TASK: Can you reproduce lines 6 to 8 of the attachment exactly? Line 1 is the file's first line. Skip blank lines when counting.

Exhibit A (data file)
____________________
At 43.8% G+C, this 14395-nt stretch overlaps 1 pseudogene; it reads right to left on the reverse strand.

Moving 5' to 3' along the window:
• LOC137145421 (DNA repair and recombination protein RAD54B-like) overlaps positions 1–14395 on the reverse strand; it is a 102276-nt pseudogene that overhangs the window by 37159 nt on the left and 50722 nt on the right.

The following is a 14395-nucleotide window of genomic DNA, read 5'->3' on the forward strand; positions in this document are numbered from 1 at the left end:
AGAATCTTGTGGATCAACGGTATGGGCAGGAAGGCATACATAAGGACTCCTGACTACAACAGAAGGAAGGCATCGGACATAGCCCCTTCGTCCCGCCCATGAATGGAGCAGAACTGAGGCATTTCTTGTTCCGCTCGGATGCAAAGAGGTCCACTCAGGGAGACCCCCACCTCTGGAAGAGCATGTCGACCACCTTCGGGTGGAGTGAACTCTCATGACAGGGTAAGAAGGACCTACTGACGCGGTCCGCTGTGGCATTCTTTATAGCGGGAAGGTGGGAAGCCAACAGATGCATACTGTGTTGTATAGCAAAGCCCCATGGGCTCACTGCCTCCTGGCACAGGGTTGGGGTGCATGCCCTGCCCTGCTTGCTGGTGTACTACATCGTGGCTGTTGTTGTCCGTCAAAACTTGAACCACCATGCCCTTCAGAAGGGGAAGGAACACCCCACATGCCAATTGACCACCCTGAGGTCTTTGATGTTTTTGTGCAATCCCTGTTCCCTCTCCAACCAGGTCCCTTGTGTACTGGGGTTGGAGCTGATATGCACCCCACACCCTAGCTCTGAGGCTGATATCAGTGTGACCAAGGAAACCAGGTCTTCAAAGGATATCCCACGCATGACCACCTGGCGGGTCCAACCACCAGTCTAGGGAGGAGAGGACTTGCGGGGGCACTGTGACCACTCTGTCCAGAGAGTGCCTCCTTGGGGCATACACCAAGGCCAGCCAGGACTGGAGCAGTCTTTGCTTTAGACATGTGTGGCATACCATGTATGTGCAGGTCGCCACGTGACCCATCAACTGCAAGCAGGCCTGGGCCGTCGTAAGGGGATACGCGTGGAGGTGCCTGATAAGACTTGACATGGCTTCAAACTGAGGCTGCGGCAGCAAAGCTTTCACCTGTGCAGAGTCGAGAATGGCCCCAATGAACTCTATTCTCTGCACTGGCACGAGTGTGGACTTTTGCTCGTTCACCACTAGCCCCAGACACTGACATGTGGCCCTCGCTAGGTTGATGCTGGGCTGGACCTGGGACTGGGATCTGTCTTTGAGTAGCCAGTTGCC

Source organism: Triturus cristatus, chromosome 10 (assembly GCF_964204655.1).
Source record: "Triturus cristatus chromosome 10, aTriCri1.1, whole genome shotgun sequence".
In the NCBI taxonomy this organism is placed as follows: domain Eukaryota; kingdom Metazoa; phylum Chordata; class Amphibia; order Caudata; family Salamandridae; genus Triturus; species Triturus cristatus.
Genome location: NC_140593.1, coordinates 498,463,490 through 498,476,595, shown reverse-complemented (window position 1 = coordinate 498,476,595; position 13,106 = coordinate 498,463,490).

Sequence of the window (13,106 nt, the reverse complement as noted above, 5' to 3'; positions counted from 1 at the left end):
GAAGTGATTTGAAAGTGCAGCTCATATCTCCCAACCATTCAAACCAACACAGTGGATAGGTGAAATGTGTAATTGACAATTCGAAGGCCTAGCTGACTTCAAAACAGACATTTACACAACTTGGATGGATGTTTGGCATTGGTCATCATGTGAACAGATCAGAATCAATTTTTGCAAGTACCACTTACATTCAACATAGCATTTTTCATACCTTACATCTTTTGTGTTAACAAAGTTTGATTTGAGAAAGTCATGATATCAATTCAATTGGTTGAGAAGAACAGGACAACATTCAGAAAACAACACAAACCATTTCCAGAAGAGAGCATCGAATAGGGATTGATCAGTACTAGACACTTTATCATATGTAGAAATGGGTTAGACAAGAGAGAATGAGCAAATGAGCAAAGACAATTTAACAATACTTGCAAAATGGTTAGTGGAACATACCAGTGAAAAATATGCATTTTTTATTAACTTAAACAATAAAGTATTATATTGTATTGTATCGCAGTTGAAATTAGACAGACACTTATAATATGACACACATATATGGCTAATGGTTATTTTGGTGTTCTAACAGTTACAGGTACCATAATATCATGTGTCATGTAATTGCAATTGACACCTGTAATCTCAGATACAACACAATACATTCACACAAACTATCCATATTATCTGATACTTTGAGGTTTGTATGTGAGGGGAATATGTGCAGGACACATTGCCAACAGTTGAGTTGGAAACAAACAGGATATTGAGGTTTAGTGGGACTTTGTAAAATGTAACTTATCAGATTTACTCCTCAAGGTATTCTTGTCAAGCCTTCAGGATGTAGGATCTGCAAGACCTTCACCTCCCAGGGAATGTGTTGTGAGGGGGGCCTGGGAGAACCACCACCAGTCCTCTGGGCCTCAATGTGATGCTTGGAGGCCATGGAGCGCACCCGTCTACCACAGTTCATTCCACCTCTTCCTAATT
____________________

Source organism: Triturus cristatus, chromosome 10 (assembly GCF_964204655.1).
Source record: "Triturus cristatus chromosome 10, aTriCri1.1, whole genome shotgun sequence".
In the NCBI taxonomy this organism is placed as follows: domain Eukaryota; kingdom Metazoa; phylum Chordata; class Amphibia; order Caudata; family Salamandridae; genus Triturus; species Triturus cristatus.